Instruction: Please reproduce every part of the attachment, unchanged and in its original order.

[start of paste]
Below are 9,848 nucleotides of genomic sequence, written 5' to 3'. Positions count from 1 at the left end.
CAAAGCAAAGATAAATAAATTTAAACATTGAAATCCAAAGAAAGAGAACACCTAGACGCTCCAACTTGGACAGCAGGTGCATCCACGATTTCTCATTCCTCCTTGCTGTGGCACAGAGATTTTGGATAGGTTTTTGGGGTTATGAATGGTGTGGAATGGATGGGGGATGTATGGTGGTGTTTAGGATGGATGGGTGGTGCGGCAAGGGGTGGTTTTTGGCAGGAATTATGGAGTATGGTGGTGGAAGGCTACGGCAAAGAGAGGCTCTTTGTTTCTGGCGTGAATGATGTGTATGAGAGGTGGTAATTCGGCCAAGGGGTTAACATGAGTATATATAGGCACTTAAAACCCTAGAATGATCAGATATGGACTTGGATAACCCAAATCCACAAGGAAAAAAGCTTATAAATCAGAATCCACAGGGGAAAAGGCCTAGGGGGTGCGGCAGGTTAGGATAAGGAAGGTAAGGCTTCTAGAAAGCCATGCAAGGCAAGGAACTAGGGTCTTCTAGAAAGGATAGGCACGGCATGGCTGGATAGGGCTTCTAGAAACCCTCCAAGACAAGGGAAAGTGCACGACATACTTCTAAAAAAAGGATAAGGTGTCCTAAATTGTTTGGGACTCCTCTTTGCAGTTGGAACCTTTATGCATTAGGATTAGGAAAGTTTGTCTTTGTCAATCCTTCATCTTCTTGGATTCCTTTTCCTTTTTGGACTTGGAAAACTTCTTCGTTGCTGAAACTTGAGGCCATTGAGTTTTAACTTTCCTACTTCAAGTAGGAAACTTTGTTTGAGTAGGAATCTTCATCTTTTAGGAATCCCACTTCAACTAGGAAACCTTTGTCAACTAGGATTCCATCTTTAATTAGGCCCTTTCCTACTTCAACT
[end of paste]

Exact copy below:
Below are 9,848 nucleotides of genomic sequence, written 5' to 3'. Positions count from 1 at the left end.
CAAAGCAAAGATAAATAAATTTAAACATTGAAATCCAAAGAAAGAGAACACCTAGACGCTCCAACTTGGACAGCAGGTGCATCCACGATTTCTCATTCCTCCTTGCTGTGGCACAGAGATTTTGGATAGGTTTTTGGGGTTATGAATGGTGTGGAATGGATGGGGGATGTATGGTGGTGTTTAGGATGGATGGGTGGTGCGGCAAGGGGTGGTTTTTGGCAGGAATTATGGAGTATGGTGGTGGAAGGCTACGGCAAAGAGAGGCTCTTTGTTTCTGGCGTGAATGATGTGTATGAGAGGTGGTAATTCGGCCAAGGGGTTAACATGAGTATATATAGGCACTTAAAACCCTAGAATGATCAGATATGGACTTGGATAACCCAAATCCACAAGGAAAAAAGCTTATAAATCAGAATCCACAGGGGAAAAGGCCTAGGGGGTGCGGCAGGTTAGGATAAGGAAGGTAAGGCTTCTAGAAAGCCATGCAAGGCAAGGAACTAGGGTCTTCTAGAAAGGATAGGCACGGCATGGCTGGATAGGGCTTCTAGAAACCCTCCAAGACAAGGGAAAGTGCACGACATACTTCTAAAAAAAGGATAAGGTGTCCTAAATTGTTTGGGACTCCTCTTTGCAGTTGGAACCTTTATGCATTAGGATTAGGAAAGTTTGTCTTTGTCAATCCTTCATCTTCTTGGATTCCTTTTCCTTTTTGGACTTGGAAAACTTCTTCGTTGCTGAAACTTGAGGCCATTGAGTTTTAACTTTCCTACTTCAAGTAGGAAACTTTGTTTGAGTAGGAATCTTCATCTTTTAGGAATCCCACTTCAACTAGGAAACCTTTGTCAACTAGGATTCCATCTTTAATTAGGCCCTTTCCTACTTCAACT